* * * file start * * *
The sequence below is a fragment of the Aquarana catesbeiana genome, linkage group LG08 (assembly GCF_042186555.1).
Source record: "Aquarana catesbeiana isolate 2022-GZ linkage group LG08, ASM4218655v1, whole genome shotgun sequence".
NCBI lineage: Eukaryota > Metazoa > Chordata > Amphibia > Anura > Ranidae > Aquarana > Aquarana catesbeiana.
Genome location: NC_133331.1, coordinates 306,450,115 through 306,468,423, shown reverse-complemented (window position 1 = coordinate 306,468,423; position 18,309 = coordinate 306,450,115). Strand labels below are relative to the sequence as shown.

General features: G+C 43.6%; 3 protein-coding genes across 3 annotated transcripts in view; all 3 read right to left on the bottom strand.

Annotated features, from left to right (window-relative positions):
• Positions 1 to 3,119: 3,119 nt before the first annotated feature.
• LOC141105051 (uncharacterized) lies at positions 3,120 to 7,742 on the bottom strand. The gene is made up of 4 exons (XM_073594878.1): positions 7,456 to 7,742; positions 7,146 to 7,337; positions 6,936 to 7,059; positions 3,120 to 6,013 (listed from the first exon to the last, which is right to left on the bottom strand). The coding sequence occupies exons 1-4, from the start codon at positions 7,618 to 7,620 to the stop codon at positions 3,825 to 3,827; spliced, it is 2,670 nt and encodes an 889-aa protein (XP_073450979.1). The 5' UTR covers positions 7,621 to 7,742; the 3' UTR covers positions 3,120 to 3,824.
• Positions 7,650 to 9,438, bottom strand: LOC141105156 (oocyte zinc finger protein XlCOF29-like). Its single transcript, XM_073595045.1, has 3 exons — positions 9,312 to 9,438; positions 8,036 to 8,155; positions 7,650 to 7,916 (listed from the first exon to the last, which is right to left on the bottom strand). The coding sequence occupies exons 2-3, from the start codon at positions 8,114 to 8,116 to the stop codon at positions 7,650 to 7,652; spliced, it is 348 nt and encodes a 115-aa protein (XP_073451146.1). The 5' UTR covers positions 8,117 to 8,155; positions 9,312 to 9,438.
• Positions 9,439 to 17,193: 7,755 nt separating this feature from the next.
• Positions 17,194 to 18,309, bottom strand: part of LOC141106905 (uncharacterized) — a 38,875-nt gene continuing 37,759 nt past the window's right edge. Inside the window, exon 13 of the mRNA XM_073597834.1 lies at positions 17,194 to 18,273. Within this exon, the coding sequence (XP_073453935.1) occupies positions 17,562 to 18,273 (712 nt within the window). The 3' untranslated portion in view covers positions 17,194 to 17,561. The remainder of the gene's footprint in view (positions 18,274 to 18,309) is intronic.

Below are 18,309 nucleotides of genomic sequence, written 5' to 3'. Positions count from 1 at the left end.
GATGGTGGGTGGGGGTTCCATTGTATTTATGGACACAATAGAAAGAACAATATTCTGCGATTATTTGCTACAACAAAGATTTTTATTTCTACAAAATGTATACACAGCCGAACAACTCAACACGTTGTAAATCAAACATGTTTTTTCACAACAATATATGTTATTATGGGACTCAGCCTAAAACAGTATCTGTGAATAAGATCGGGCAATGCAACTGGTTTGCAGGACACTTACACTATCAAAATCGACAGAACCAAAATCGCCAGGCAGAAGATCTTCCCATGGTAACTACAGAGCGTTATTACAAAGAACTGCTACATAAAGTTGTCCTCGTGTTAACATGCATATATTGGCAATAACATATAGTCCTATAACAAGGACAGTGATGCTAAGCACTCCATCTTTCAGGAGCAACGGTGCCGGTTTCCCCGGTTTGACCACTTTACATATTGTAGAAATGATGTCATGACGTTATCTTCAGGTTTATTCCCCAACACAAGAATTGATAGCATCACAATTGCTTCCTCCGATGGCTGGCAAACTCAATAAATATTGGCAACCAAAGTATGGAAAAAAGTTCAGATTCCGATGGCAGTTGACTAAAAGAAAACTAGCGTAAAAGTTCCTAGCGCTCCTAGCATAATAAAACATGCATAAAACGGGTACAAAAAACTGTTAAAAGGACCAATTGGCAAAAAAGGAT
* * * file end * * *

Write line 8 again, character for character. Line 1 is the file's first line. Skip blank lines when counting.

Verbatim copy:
• LOC141105051 (uncharacterized) lies at positions 3,120 to 7,742 on the bottom strand. The gene is made up of 4 exons (XM_073594878.1): positions 7,456 to 7,742; positions 7,146 to 7,337; positions 6,936 to 7,059; positions 3,120 to 6,013 (listed from the first exon to the last, which is right to left on the bottom strand). The coding sequence occupies exons 1-4, from the start codon at positions 7,618 to 7,620 to the stop codon at positions 3,825 to 3,827; spliced, it is 2,670 nt and encodes an 889-aa protein (XP_073450979.1). The 5' UTR covers positions 7,621 to 7,742; the 3' UTR covers positions 3,120 to 3,824.